Trump gave no indication of what the moves might be. None of the U.S. officials who told Reuters about the heightened level of activity by Chinese bombers suggested alarm or signaled that they knew the precise reason for such activity.

China’s Defence Ministry said its forces on the border with North Korea were maintaining a state of normal combat preparedness and training.

Asked earlier about Trump’s comments, Chinese Foreign Ministry spokesman Lu Kang said Xi and Trump had had a full and deep discussion about North Korea when they met this month.

“I can only say that via deep communications between China and the U.S. at various levels including at the highest levels, the U.S. now has an even fuller and more correct understanding of China’s policy and position and has a more rounded understanding of China’s efforts,” Lu said. “We feel very gratified about this.”

An official Chinese newspaper said there was optimism about persuading the North to end its pursuit of a nuclear program without the use of force, “now that even the once tough-talking Donald Trump is onboard for a peaceful solution.”

“Beijing has demonstrated due enthusiasm for Washington’s newfound interest in a diplomatic solution and willingness to work more closely with it,” the state-run China Daily said in an editorial.

In Russia’s Far East, some media have cited residents as saying they have seen military hardware being moved towards North Korea, but Kremlin spokesman Dmitry Peskov said deployment of Russian troops inside Russia was not a public matter.

Tensions have risen sharply in recent months after North Korea conducted two nuclear weapons tests last year and carried out a steady stream of ballistic missile tests. Trump has vowed to prevent North Korea from being able to hit the United States with a nuclear missile.

“RED LINE”

North Korea has said it will test missiles when it sees fit and a South Korean analyst said he believed the country would do so.

“Without crossing the red line such as a nuclear test or a test launch of an intercontinental ballistic missile, until the April 25 anniversary of the Korean People’s Army, North Korea is expected to continue to launch mid-range missiles,” said Cheong Seong-chang, a senior research fellow at Sejong Institute outside Seoul.

The joint U.S.-South Korea military exercises are due to finish at the end of April.

A U.S. aircraft carrier strike group, led by the USS Carl Vinson, is heading towards the Korean Peninsula, Trump’s administration has said.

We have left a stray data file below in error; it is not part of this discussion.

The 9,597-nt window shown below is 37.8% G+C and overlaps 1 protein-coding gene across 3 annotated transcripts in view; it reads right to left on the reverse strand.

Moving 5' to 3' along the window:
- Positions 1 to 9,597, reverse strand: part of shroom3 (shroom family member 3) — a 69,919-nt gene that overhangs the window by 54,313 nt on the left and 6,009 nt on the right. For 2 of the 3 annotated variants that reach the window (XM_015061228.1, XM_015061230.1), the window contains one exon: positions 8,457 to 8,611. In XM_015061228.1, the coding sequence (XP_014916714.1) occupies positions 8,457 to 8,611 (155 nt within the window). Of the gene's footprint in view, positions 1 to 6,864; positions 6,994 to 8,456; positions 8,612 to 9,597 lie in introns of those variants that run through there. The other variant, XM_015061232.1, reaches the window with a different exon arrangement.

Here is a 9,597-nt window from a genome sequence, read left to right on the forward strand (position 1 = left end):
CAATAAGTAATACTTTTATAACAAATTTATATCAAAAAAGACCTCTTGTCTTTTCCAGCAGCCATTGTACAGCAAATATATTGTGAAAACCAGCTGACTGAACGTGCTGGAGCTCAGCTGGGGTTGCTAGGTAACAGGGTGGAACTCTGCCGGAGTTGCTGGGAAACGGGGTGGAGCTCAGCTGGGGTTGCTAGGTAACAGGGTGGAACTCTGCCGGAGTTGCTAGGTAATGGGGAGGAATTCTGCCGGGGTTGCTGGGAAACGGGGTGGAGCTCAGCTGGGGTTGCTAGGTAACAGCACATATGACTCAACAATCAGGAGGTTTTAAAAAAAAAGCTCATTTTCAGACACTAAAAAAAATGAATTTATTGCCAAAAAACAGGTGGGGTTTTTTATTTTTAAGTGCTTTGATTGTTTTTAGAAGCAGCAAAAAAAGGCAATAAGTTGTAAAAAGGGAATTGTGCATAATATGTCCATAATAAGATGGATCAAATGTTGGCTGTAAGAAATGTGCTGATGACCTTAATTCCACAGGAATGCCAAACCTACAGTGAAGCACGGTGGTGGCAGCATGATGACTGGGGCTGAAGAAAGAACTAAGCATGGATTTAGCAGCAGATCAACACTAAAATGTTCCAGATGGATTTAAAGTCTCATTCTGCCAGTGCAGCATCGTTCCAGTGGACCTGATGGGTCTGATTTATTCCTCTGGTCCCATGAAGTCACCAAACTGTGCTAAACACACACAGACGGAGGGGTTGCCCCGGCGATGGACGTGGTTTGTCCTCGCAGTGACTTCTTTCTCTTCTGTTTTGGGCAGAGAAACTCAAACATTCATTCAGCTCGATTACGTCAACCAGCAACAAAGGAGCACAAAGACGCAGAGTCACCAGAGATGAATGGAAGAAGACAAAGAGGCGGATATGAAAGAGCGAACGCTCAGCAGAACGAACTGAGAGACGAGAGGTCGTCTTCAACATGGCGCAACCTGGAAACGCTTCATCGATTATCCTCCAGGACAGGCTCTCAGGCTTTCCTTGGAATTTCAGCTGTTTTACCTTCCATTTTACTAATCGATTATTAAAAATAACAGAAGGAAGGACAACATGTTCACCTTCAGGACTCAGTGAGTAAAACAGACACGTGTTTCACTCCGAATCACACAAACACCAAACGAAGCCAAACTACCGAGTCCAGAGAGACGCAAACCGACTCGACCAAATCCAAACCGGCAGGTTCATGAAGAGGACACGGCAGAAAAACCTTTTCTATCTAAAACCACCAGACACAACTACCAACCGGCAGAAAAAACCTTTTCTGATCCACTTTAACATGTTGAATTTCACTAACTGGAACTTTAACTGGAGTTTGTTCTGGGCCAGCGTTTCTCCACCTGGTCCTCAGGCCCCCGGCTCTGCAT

North Korea test-fired what the United States believed was a mid-range missile on Sunday. It blew up almost immediately.

The failed launch came a day after the 105th anniversary of the birth of North Korea’s founding father, Kim Il Sung, the current leader’s grandfather.

There is concern the North will use the next big day on its calendar, April 25, to show off its strength.

“Although North Korea attempted a missile launch but failed on April 16, considering the April 25 anniversary of the Korean People’s Army, there are concerns that it can make another provocation again at any time,” South Korea’s acting president Hwang Kyo-ahn told top officials on Thursday.

He called on the military to maintain readiness. (Addtional reporting by Polina Devitt in MOSCOW, Idrees Ali in TEL AVIV; Writing by Jack Kim; Editing by Robert Birsel and Alex Richardson

(REUTERS)

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Mystic Predicts World War III Imminent, Says Bashar Assad Will Die Next Month

A MYSTIC who allegedly predicted the presidency of Donald Trump has claimed to know the date World War 3 will break out.

By NICOLE STINSON

Putin: There can be no peaceful solution with Assad in power

Mystic Horacio Villegas, who claims to be a messenger of God, believes a deadly international war will be triggered on the 100th anniversary of the visitation of Our Lady of Fatima, a title given to the Virgin Mary, Jesus’ mother.

According to Mr Villegas the war will be started by Donald Trump on May 13, which is the anniversary of Mary appearance to the village of Fatima, in Portugal, in 1917.

The international conflict will then ravage the world for six months because the last time Mary allegedly appeared to the village – on October 13, 1917 – she is said to have warned: “The war is going to end, and the soldiers will soon return to their homes.”

Donald Trump, Bashar al-Assad, Putin, Kim Jong-unGETTY  A mystic claims World War 3 will be triggered by the death of Syrian president Assad

Donald TrumpGETTY The Trump administration has revealed all options are on the table for dealing with North Korea